The RealNetworks basic server, G2, bundled with Real Producer Pro, is sold on a tiered pricing system depending upon how many streams, or simultaneous users, are required. When we investigated, we learned that the RealNetworks product was free for up to 25 streams, moderately priced for up to 40 streams, and relatively expensive beyond that.

Why pay RealNetworks for software that Microsoft is giving away? RealNetworks technology provides a more efficient and straightforward method for simultaneously broadcasting different quality streams without adding significant administrative effort. This makes it possible to offer streams optimized for both modem and network users with virtually no additional system resources or complexity. Despite the availability of ISDN, cable modems and DSL, most home users are still accessing the Internet using a modem. Many business users and almost everyone in Santa Monica City government has high speed network access to the Internet. The RealNetworks server will actually transmit more data, which provides a better quality picture, on a network optimized stream.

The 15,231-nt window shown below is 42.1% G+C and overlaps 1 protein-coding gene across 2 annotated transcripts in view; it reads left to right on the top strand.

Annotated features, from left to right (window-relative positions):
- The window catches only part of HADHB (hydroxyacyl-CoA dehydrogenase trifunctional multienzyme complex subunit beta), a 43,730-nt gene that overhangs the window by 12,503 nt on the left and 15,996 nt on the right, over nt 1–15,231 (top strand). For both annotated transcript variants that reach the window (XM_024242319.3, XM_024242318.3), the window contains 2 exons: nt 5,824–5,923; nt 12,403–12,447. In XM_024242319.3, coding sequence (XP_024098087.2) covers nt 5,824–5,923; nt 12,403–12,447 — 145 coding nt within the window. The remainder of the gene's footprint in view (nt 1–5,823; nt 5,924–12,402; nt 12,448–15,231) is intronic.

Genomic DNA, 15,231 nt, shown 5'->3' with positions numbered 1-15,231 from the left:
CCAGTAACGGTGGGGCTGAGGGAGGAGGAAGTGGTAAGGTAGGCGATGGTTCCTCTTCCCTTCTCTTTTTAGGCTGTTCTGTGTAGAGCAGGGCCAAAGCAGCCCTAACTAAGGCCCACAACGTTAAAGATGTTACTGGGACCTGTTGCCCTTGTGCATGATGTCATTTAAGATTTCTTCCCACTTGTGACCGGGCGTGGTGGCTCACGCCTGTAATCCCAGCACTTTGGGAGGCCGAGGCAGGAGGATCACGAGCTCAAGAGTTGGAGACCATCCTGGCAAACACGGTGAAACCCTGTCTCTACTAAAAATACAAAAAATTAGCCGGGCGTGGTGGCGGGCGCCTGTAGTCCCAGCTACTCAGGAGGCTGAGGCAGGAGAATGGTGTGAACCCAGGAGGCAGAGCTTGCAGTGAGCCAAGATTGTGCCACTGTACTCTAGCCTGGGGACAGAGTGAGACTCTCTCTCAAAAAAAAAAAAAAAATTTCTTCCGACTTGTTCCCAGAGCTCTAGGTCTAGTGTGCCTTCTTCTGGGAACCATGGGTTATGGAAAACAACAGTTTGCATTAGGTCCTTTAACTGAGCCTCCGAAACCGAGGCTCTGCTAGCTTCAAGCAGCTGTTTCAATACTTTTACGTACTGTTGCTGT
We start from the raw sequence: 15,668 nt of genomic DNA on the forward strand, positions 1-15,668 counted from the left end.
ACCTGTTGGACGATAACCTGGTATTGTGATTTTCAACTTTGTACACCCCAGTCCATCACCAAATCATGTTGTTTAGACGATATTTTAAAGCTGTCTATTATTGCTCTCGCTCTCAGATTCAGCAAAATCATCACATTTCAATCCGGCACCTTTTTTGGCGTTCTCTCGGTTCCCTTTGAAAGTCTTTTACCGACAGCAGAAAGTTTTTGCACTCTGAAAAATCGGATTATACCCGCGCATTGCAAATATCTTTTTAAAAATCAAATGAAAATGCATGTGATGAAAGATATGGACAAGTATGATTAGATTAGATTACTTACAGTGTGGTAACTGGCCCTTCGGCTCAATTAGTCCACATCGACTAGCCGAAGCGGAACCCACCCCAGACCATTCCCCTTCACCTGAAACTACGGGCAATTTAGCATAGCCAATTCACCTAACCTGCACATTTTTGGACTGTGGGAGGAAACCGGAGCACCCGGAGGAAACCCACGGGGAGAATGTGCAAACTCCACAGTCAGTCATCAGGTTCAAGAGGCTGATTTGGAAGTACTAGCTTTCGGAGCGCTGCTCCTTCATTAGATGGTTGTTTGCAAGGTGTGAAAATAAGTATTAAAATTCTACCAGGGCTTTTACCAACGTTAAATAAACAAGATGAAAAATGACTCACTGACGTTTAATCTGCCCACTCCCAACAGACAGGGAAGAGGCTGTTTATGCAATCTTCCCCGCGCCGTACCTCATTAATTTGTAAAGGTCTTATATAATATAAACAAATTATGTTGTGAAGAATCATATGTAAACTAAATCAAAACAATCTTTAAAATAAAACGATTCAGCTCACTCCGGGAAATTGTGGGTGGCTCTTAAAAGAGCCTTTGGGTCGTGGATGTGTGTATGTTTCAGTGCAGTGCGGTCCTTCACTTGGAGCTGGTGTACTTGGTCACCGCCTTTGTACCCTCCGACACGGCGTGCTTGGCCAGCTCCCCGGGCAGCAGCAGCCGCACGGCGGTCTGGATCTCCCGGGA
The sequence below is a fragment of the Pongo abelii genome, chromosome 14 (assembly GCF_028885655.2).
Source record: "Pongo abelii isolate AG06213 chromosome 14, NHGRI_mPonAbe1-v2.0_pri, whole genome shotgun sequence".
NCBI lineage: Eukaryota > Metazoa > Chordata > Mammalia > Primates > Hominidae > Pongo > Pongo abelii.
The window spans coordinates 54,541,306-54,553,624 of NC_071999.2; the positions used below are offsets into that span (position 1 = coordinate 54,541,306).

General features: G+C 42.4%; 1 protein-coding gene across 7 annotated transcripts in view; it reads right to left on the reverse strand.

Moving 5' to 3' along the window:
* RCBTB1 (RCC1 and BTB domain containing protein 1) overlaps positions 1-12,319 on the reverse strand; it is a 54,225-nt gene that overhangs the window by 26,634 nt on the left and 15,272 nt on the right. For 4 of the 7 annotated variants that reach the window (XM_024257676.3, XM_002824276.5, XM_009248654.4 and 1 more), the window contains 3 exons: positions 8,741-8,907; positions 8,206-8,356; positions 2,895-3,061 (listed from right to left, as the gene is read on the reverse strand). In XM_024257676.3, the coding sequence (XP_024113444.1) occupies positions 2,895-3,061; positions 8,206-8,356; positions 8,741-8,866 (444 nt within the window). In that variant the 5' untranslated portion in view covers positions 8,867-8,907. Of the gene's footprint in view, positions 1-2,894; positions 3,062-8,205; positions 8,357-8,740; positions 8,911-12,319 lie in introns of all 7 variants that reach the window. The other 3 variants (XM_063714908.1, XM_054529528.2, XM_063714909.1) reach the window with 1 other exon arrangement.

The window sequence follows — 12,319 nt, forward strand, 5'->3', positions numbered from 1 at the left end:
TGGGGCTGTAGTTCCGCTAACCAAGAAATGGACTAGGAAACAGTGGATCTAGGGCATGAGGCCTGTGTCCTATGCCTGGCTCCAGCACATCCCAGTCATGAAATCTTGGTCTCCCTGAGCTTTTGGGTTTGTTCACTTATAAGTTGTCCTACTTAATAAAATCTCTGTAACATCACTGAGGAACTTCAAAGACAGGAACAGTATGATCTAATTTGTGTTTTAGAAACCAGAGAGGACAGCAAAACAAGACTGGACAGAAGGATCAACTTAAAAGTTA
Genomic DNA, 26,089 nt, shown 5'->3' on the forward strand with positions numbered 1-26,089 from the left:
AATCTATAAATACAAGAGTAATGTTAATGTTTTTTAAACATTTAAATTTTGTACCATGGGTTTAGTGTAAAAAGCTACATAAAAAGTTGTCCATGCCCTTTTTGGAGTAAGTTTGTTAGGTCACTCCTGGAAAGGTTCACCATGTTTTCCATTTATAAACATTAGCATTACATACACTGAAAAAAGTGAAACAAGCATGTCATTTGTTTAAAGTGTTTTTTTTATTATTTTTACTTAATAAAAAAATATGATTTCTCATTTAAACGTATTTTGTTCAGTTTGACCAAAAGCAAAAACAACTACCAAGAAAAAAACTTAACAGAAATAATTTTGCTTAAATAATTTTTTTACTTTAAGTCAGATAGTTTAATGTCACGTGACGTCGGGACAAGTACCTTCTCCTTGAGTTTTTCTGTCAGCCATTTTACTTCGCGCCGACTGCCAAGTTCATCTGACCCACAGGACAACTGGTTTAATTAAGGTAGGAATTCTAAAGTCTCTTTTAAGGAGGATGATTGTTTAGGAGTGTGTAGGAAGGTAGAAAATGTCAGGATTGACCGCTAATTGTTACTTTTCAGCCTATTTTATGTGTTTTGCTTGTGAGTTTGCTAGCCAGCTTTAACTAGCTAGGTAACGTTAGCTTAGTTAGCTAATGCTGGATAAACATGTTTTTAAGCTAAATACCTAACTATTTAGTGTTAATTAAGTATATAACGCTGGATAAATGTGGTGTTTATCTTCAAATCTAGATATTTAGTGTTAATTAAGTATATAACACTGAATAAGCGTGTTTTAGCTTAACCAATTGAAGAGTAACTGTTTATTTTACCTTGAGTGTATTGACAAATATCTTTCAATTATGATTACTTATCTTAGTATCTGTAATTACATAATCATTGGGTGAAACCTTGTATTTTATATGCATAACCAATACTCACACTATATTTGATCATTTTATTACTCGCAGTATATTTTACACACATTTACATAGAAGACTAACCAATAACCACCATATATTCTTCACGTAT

The RealNetworks Server also has the ability to adjust its signal based on network load for each stream. That is, when things get congested, there is a fancy compression that occurs and a slightly degraded signal is transmitted that can wend its way through a crowded network more easily. This is similar to pulling a motorcycle out of your trunk when traffic backs up on the freeway. You can't carry as much stuff, but you don't get slowed down either. Not slowing down is very important during a live broadcast. For all of the above reasons, we elected to purchase the RealNetworks Server with a 40 stream license.


RealNetworks recommends that two servers be used, especially if multiple optimizations will be employed. One server needs to be connected directly to the television signal and is used to "capture," or encode the signal into a digital format. The second server is used to stream the signal onto the Internet. While this can all be done with one server, using two computers helps spread the load and assure that there are no service interruptions when usage gets heavy.

Consistent with Santa Monica City policy, we solicited bids for and purchased two Hewlett-Packard servers. Anticipating future growth, both are dual processor capable but contain only one CPU. Both came network ready and generously equipped with RAM and disk storage. The more RAM, the better for video processing!